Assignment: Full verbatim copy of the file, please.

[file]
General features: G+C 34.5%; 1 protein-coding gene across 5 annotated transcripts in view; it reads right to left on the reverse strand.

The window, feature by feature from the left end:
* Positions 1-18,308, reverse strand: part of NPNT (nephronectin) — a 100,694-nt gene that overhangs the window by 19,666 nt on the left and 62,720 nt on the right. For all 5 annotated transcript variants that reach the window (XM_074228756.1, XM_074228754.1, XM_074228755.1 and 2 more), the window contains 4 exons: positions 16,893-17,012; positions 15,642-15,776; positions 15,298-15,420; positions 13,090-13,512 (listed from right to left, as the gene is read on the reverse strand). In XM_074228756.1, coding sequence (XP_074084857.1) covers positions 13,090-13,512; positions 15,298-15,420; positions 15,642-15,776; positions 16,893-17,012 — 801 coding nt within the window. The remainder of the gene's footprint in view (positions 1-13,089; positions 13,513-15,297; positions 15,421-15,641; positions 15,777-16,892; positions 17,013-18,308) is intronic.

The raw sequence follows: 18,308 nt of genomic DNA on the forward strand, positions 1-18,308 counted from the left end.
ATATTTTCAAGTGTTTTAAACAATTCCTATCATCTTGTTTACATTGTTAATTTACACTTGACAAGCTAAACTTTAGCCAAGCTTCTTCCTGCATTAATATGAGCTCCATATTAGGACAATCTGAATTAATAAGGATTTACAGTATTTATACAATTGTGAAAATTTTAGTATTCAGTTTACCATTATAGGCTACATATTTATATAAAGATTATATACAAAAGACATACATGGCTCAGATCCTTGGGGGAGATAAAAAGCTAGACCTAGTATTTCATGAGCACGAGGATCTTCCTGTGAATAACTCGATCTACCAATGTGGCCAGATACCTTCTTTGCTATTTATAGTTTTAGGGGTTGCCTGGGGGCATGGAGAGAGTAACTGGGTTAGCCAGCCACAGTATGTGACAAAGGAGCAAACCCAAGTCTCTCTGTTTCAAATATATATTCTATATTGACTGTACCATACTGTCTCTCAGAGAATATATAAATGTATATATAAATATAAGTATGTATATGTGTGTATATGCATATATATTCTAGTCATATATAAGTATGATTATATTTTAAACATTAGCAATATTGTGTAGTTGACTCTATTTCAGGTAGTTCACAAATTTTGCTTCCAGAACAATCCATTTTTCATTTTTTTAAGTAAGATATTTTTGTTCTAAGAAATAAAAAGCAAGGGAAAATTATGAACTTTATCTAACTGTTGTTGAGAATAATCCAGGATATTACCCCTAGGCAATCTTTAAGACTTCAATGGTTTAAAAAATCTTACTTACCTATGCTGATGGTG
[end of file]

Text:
General features: G+C 34.5%; 1 protein-coding gene across 5 annotated transcripts in view; it reads right to left on the reverse strand.

The window, feature by feature from the left end:
* Positions 1-18,308, reverse strand: part of NPNT (nephronectin) — a 100,694-nt gene that overhangs the window by 19,666 nt on the left and 62,720 nt on the right. For all 5 annotated transcript variants that reach the window (XM_074228756.1, XM_074228754.1, XM_074228755.1 and 2 more), the window contains 4 exons: positions 16,893-17,012; positions 15,642-15,776; positions 15,298-15,420; positions 13,090-13,512 (listed from right to left, as the gene is read on the reverse strand). In XM_074228756.1, coding sequence (XP_074084857.1) covers positions 13,090-13,512; positions 15,298-15,420; positions 15,642-15,776; positions 16,893-17,012 — 801 coding nt within the window. The remainder of the gene's footprint in view (positions 1-13,089; positions 13,513-15,297; positions 15,421-15,641; positions 15,777-16,892; positions 17,013-18,308) is intronic.

The raw sequence follows: 18,308 nt of genomic DNA on the forward strand, positions 1-18,308 counted from the left end.
ATATTTTCAAGTGTTTTAAACAATTCCTATCATCTTGTTTACATTGTTAATTTACACTTGACAAGCTAAACTTTAGCCAAGCTTCTTCCTGCATTAATATGAGCTCCATATTAGGACAATCTGAATTAATAAGGATTTACAGTATTTATACAATTGTGAAAATTTTAGTATTCAGTTTACCATTATAGGCTACATATTTATATAAAGATTATATACAAAAGACATACATGGCTCAGATCCTTGGGGGAGATAAAAAGCTAGACCTAGTATTTCATGAGCACGAGGATCTTCCTGTGAATAACTCGATCTACCAATGTGGCCAGATACCTTCTTTGCTATTTATAGTTTTAGGGGTTGCCTGGGGGCATGGAGAGAGTAACTGGGTTAGCCAGCCACAGTATGTGACAAAGGAGCAAACCCAAGTCTCTCTGTTTCAAATATATATTCTATATTGACTGTACCATACTGTCTCTCAGAGAATATATAAATGTATATATAAATATAAGTATGTATATGTGTGTATATGCATATATATTCTAGTCATATATAAGTATGATTATATTTTAAACATTAGCAATATTGTGTAGTTGACTCTATTTCAGGTAGTTCACAAATTTTGCTTCCAGAACAATCCATTTTTCATTTTTTTAAGTAAGATATTTTTGTTCTAAGAAATAAAAAGCAAGGGAAAATTATGAACTTTATCTAACTGTTGTTGAGAATAATCCAGGATATTACCCCTAGGCAATCTTTAAGACTTCAATGGTTTAAAAAATCTTACTTACCTATGCTGATGGTG